Alison Reynolds is a Melbourne-based writer who has loved reading and writing ever since she can remember. After a series of mediocre jobs, as a public servant, market researcher, working in a radio station, restaurant, bookshop, and for the most curmudgeonly boss in Melbourne, she decided to focus on writing deciding that it was the thing she did best. To date she has had over 60 books published locally and internationally, including her latest critically acclaimed Pickle & Bree series, the best-selling A Year with Marmalade series, board books, picture books, chapter books, non-fiction adult books and, in collaboration with world-famous wildlife ranger Sean Willmore*, the Ranger in Danger choose-your-own-adventure series.
She has presented at schools, libraries and writers' festivals, including the Melbourne Writers' Festival. Alison has a clown phobia and cannot stand liquorice, cooked carrots and chai.
Find out more: www.alisonreynolds.com.au
Jen Storer writes her stories in a creaky Victorian house in Melbourne, Australia. She is inspired by everything around her but especially by words. She collects words. She cannot read a book without stealing words from its pages. Her favourite activity at school was learning new words and figuring out how to weave them into a sentence.
Jen's latest book, The Fourteenth Summer of Angus Jack, began when she discovered the little known fact that goblins first crossed the English Channel on Viking vessels. This made Jen wonder if goblins were nothing like we believed them to be. It made her think about Vikings, too. And magical boats. And ancient artefacts. And seaside carnivals. And hot donuts...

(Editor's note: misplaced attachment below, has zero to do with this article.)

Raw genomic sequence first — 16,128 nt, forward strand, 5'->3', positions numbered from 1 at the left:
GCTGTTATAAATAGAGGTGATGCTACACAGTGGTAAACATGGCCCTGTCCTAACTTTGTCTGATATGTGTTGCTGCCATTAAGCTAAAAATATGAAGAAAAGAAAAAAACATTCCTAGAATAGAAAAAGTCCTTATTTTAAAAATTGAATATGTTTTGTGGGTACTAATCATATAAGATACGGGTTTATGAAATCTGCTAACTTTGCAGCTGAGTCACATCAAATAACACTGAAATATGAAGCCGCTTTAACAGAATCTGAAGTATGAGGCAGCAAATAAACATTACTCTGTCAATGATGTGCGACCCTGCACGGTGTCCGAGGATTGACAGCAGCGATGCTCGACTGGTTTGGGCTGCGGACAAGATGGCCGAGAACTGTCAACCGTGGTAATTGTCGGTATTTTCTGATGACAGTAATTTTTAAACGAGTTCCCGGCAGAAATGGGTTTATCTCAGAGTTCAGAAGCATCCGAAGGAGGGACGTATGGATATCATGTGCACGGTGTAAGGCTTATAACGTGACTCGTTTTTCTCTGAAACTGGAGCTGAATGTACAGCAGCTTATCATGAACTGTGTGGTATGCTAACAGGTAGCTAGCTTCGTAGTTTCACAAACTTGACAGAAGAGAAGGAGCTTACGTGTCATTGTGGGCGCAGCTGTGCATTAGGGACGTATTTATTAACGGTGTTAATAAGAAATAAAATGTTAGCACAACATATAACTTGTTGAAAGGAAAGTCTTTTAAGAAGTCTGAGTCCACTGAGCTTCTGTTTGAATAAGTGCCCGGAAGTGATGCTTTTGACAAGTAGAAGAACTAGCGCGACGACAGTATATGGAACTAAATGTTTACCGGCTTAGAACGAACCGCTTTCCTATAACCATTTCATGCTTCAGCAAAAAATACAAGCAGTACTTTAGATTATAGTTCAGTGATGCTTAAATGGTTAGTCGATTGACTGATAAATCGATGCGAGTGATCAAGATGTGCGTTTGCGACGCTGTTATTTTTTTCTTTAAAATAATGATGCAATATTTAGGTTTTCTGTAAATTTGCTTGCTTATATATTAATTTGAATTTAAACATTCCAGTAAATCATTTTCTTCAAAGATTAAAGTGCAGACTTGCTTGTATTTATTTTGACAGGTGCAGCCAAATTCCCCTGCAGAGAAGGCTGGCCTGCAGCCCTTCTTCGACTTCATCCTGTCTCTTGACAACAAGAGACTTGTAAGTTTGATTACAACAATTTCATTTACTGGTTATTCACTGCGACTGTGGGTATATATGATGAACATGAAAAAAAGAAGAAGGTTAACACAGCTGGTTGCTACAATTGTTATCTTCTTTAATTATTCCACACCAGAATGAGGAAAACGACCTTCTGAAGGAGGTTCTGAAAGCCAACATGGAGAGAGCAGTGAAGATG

'The Fourteenth Summer of Angus Jack is a classic adventure mystery which skilfully weaves Norse myth into a tale that is fresh and utterly compelling. It's a great mix of nail-biting suspense and laugh-out-loud humour... Highly recommended.' Athina Clarke, Children's Buyer at Readings Malvern
Jen also has a new picture book out. 'Blue the Builder's Dog' and is now available. penguin.com.au/books/blue-the-builders-dog-9780670077809
Find out more: www.girlandduck.com
Penny always knew she wanted to be a writer, but never really believed it would happen. As the child of missionaries in Arnhem Land (North Australia), Bangladesh and Papua New Guinea, Penny had a very interesting childhood.
She enjoyed reading, making cubby houses in the bush, playing imaginary games (she once turned her bedroom into a Hotel at which her mother had to pay to visit) and going camping.
In Year 3, while living in Bangladesh, she wrote her very first picture book.
After finishing school Penny studied to become a primary school teacher and after getting married went to live, and teach, in PNG for a year.
Between 2001 and 2006 Penny and her family lived in Nepal, and this was the location and inspiration behind the book Himalayan Adventures.
Since returning to Australia to live Penny and her family have settled in western Sydney.
Penny continues to write about global issues, including using her writing to tackle important issues like human trafficking.